Big news in Sydney this week is Restaurants in recession: Sydney kitchens face harsh winter. The comments are worth a read even if the article is a run-of-the mill SMH offering.
Also from SMH there’s Appetite for Sydney: our campaign to support restaurants offering deals “including minute steak with French fries, salad and a glass of wine or beer for $25, or two courses and two bottles of premium wine (minimum four people) for $75 a person”, pre-empting similar usually on offer in October via the Good/Sydney Food Festival or whatever name it’s going by in 2012.
When I’m over something I’m over it. Not even this is enough to tempt me. I can’t imagine why.
Despite their best efforts SMH doesn’t have great cred with readers. Mostly when SMH provides a list of best foodie anything there’s a flurry of comments citing the real world beyond the CBD/eastern suburbs/inner west… and fair enough. I guess the reviewers don’t get a big taxi allowance from Fairfax but neither do diners further afield.
I’m thinking even SMH’s endeavours aren’t going to save the gastronomic sinking ships. At best they’ll shift where people who were already dining out for lunch or post-work dinners are spending their dollars but won’t significantly attract an influx of
All this led me to reminisce…
It’s been quite a while since I was a regular restaurant patron. Once it was a habitual part of hectic & heady work days. I benefited from dining at fabulous and/or well known restaurants: occupational wining & dining. Since I wasn’t paying I wasn’t too fussy, enjoyed the artificial sense of entitlement, and a few too many glasses of wine.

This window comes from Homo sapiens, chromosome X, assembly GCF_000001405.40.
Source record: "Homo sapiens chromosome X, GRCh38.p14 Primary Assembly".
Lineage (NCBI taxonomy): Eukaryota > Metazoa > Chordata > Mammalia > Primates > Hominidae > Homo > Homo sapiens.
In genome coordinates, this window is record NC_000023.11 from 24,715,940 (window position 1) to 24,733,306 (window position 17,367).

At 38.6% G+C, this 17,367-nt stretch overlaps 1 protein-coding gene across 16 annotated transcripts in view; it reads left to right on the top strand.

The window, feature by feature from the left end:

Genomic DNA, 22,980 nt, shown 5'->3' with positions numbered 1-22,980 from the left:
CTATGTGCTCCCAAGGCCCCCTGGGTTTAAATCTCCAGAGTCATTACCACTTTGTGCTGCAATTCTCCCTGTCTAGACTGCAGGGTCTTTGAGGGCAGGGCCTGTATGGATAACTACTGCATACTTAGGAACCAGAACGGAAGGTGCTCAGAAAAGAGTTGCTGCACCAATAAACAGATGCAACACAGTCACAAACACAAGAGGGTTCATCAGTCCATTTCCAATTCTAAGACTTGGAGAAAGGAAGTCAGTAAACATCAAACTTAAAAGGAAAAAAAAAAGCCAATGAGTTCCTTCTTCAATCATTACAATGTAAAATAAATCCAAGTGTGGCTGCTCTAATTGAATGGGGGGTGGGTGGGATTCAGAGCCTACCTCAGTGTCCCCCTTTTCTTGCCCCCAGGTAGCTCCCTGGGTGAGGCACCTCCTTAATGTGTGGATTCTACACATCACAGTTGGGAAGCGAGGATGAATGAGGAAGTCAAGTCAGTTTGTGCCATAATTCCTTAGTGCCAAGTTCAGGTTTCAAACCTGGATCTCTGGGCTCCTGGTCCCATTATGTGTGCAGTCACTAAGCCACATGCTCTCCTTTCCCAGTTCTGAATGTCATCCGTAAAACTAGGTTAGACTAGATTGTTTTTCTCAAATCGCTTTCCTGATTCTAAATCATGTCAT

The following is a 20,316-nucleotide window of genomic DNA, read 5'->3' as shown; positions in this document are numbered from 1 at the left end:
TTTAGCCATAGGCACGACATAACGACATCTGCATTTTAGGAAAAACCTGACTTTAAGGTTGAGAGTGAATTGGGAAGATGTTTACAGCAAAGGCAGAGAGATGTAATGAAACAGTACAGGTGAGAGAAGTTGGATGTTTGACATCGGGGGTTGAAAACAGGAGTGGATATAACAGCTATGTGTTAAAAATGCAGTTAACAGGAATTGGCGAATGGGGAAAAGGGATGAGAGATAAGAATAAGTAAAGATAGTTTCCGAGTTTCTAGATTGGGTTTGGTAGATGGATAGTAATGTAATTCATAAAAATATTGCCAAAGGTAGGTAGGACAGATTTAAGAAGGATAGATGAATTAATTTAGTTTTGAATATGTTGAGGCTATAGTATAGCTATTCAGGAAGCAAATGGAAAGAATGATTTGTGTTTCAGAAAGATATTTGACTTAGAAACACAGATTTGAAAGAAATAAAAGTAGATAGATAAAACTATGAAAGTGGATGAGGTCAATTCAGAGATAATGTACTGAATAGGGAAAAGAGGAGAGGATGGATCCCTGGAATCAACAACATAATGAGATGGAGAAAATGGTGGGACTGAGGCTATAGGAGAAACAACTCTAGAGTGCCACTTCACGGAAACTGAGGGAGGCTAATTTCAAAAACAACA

Nowadays I mostly make our dinner at home, and when I want a restaurant experience I occasionally:
in the snootiest voice I can muster, decline the G.O.’s request for a reservation for 2 at 8pm.
cook, throw the food on a plate or serve it with a shitty attitude. Then hover and ask “is everything all right?”
for variety, forgo the shitty attitude and make a nice meal out of ingredients I select, cook how & when I like but not put the meal on the table when we’re hungry… maybe an hour or more later when the bottle of wine is empty and we have barely strength & wit to use a knife & fork.
omit or substitute ingredients randomly with no explanation.
serve the salad or veges slightly later than the main in a side bowl as if it’s a separate dish, sometimes only after enquiry from the G.O. as to its whereabouts, and pretend they are an exorbitant extra rather than include them as part of the meal. If we’re fine dining I’ll do this for the potato side as well.
reply, “it’s a vegetable” when the G.O. queries the identity of an item on his plate. Can’t have him being better informed than me.
prepare the G.O.’s steak the way I want rather than as he prefers and execute a contemptuous shrug should he have the audacity to mention it.
serve what we call “leftovers”. They’re cheap but if you tart them up quite acceptable. We enjoy them frequently and are honest about it. Not quite as restaurant though as recycled chips or other nasties from the probably-not-so-urban myths of the commercial kitchen.
avoid making eye contact or being in the vicinity of the G.O. for at least 30 minutes after asking him what he’d like for dinner.
omit putting a tablet in the dishwasher so the wine glasses entertain via a visual history. Ruby Woo or Russian Red?
find the G.O.’s wallet after dinner and extract most of the notes, and look at him accusingly if there’s not enough for a tip.
Also, I have mastered the illusion of eye-bulgingly priced restaurant tipples: tap water, wine from Dan Murphy’s & coffee from the machine taste just like those on offer at a restaurant.
… all for the cost of ingredients and electricity to cook & run the dishwasher.